Peter Ngene - among Africa's most promising young scientists
Chemist Peter Ngene (UU PhD Nanomaterials, 2012) was appointed as one of the Next Einstein Forum Fellows 2017-2019. This prize is awarded to Africa's best and most promising young scientists. He received the award from Paul Kagame, the president of Rwanda and currently president of the African Union.
Ngene is a researcher and assistant professor at Utrecht University and is working on new materials for the storage of energy that will enable the energy revolution that the world is hoping for. In 2016 he won the Van Arkel Prize for his PhD research. Recently he was the first author of a publication on the detection of hydrogen, an important carrier of sustainably generated energy.
We spoke with him about his work and his connection to UU.
one of the best ways to learn is to teach
Can you tell us more about your work? What is the impact of your research?
One of the major challenges of our time is to achieve environmental and energy sustainability. My research aims to develop novel energy storage materials that will enable a sustainable environment by facilitating the use of energy from renewable sources such as wind and solar. Wide scale deployment of renewable/sustainable energy technologies will eliminate or significantly reduce the emission of carbon dioxide associated with the current use of fossil fuels. This emission has been shown to be responsible for the global warming which leads to adverse environmental effects. A major problem with renewable energy sources is that they are intermittent and therefore needs to be stored when available so that they can be used at any desired time. A major focus of my work is the development of novel materials for high capacity and safe recharging batteries for large scale electricity storage and for electric/hybrid vehicles, materials for hydrogen fuel cell technologies and for the conversion of the carbon dioxide (which is a major environmental pollutant from fossil fuels) into useful products such as fuels and chemicals.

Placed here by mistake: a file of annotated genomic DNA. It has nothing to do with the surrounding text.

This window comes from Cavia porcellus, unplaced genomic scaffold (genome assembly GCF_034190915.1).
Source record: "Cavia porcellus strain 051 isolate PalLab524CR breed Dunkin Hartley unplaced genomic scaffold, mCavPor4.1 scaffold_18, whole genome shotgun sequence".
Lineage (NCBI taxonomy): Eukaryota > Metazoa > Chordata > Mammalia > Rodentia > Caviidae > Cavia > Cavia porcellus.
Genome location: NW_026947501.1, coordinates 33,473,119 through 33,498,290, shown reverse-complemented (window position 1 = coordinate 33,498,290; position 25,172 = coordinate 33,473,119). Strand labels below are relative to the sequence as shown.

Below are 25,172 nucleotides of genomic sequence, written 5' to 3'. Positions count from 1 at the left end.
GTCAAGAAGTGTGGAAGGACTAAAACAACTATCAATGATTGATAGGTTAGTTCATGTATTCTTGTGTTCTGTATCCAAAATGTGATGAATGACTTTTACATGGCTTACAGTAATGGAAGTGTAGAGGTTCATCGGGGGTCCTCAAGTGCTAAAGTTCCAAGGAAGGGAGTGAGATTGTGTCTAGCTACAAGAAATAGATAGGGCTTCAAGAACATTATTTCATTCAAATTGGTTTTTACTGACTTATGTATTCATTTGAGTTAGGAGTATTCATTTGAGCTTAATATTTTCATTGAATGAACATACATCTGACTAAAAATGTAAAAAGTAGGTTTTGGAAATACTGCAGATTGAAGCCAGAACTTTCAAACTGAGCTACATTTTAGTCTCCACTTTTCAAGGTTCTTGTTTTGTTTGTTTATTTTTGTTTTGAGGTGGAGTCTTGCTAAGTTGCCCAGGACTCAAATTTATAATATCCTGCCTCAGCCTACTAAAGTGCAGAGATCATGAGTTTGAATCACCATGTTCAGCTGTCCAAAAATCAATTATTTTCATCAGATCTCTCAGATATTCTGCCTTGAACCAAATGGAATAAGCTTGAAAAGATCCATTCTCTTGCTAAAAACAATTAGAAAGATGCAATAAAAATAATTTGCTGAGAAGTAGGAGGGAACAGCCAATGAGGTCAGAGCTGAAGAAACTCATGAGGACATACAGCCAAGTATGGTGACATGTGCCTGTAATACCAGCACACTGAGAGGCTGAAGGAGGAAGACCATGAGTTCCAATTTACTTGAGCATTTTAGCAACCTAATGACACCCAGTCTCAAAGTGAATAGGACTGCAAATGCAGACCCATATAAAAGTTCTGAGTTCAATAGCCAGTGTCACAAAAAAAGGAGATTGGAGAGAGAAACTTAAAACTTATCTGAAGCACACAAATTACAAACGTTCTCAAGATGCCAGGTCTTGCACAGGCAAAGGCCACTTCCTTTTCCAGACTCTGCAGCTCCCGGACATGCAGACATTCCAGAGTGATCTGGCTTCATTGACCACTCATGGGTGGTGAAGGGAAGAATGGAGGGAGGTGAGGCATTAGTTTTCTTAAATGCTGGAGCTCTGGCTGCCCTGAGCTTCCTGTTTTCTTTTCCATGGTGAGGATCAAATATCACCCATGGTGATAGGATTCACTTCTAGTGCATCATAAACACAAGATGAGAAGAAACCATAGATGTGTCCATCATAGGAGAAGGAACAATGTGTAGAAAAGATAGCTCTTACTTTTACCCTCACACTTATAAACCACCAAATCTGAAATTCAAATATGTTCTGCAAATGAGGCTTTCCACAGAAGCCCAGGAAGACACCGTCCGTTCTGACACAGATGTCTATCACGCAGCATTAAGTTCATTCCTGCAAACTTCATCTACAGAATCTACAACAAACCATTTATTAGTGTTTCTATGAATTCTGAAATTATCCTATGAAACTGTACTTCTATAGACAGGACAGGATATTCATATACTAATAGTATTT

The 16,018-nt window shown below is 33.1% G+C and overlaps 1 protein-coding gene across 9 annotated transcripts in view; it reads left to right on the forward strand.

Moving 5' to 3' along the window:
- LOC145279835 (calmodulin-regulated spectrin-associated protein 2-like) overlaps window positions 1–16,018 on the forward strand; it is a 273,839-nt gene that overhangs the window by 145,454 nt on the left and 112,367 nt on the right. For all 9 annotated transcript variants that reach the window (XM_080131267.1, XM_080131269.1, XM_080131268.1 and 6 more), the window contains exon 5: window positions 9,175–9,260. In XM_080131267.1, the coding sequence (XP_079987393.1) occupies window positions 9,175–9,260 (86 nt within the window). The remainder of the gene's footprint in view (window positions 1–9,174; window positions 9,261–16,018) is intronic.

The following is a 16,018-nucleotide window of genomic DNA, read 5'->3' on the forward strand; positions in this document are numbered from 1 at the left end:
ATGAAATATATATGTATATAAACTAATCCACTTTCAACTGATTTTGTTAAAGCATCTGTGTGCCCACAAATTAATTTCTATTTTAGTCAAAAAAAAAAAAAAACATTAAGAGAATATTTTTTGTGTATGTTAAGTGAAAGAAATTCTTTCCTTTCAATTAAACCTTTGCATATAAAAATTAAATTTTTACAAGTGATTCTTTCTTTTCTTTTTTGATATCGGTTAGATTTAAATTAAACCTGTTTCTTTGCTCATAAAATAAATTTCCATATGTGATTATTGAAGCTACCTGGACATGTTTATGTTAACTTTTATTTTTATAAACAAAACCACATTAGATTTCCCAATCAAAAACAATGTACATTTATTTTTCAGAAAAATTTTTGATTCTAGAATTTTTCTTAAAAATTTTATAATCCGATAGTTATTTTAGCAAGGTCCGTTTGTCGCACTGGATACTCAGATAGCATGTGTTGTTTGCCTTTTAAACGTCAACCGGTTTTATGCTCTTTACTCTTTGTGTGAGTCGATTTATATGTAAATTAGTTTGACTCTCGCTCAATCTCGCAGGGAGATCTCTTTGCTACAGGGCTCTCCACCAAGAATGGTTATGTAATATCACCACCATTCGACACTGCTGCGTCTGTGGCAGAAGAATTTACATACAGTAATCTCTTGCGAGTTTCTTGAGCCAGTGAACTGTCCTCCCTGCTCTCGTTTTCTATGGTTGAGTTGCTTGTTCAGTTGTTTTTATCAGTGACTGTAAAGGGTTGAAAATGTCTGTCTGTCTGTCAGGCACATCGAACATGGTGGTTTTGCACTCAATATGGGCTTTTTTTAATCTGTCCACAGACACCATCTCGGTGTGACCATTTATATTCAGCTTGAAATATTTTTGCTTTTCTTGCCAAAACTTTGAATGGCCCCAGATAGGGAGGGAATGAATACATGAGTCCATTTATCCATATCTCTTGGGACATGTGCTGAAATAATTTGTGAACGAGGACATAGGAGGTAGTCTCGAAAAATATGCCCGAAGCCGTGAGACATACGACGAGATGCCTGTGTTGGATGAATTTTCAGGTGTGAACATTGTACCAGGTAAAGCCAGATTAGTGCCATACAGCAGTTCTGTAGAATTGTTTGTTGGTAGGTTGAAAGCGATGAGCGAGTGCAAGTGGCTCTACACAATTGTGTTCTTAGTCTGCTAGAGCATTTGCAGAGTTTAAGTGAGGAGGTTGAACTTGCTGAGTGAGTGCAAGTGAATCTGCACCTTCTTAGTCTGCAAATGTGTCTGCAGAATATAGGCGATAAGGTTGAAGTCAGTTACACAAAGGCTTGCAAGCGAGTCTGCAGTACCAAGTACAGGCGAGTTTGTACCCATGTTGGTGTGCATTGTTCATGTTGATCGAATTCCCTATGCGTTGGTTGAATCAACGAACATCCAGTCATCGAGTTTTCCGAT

A major problem with renewable energy sources is that they are intermittent
How did studying at Utrecht University contribute to your own progress?
I was mentored by excellent professors who are among the world leading experts in the field of materials for energy storage and catalysis. The availability of state-of-the art facilities in the university and collaborations with other Dutch universities played a big role in developing and sharpening my scientific skills.
How do you experience teaching current UU students?
I enjoy teaching. It has been very interesting and rewarding because one of the best ways to learn is to teach. Teaching has deepened my understanding of the fundamentals of the field due to very interactive atmosphere in the classrooms.